I use VoiceThread to extend conversations we've started in class. One of the most successful VoiceThread discussions that we've had centered around a collection of political cartoons exploring the world's response to genocide in Darfur. In response to one cartoon implying that the world's indifference to Darfur's genocide will allow it to continue indefinitely, one student shared the view that the United States shouldn't intervene, partly because "we don't know how." Another student built on that thinking with, "Suzy, I agree with you that people aren't sure how to help. But I also wonder if people want to take action but then are too busy to do anything about it." (See http://ed.voicethread.com/share/62276 for the complete discussion.) Another interesting conversation was built around a series of quotes and pictures connected to the concept of hatred. (See http://ed.voicethread.com/share/88781.)
I spend significant class time teaching students how to make productive contributions to ongoing conversations, skills language arts teachers have been integrating into their classrooms for ages. It's worth the time because VoiceThread conversations allow my students to join together any time, from any Internet-connected device. They ask questions of one another, challenge one another's thinking, and have their own thinking challenged time and again, modeling the intellectual give-and-take that defines the best learning experiences.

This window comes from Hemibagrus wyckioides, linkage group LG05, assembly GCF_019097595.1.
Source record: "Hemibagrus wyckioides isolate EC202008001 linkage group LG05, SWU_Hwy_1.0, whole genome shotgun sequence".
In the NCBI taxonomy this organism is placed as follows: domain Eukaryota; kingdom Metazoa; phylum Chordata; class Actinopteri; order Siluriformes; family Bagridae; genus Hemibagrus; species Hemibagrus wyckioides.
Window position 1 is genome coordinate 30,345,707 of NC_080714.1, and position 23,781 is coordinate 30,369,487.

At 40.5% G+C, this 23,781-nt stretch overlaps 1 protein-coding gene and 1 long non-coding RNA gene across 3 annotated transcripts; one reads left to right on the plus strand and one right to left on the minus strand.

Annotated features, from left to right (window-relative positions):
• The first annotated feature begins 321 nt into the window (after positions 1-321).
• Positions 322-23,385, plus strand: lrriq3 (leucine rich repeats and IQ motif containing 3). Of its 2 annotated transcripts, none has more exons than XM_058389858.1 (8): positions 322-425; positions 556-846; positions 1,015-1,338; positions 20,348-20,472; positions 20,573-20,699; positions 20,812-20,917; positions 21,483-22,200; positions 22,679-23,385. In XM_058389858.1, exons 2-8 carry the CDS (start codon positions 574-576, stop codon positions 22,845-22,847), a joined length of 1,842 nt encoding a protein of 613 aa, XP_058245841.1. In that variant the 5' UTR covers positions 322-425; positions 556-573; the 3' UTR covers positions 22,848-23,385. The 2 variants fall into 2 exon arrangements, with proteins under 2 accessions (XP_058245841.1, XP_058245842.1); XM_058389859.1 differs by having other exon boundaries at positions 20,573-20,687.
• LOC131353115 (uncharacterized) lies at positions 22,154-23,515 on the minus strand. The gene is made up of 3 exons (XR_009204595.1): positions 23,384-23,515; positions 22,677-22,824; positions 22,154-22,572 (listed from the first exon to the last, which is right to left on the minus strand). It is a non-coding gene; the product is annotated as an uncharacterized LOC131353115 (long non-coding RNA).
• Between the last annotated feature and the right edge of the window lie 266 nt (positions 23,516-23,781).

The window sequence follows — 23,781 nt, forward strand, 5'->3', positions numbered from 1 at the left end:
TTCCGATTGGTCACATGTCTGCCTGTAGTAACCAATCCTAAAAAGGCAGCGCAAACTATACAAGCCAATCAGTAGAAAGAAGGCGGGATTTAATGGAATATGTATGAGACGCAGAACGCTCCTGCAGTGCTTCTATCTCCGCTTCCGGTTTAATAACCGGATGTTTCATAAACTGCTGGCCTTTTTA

Because they're asynchronous, VoiceThread conversations enable students to polish their thinking before sharing ideas publicly. This lends a measure of safety often missing from classroom conversations. Students can focus their attention on the most motivating discussion threads. VoiceThread conversations enable me to engage students who are absent from class for long periods of time and to spot misconceptions students hold about concepts we're studying in class.
Diigo (www.diigo.com) is a social bookmarking and shared annotation service. Diigo enables users to tag, organize, and share information they discover online, and to highlight and annotate online articles. Other students who are using Diigo can see these annotations and read and comment on content together.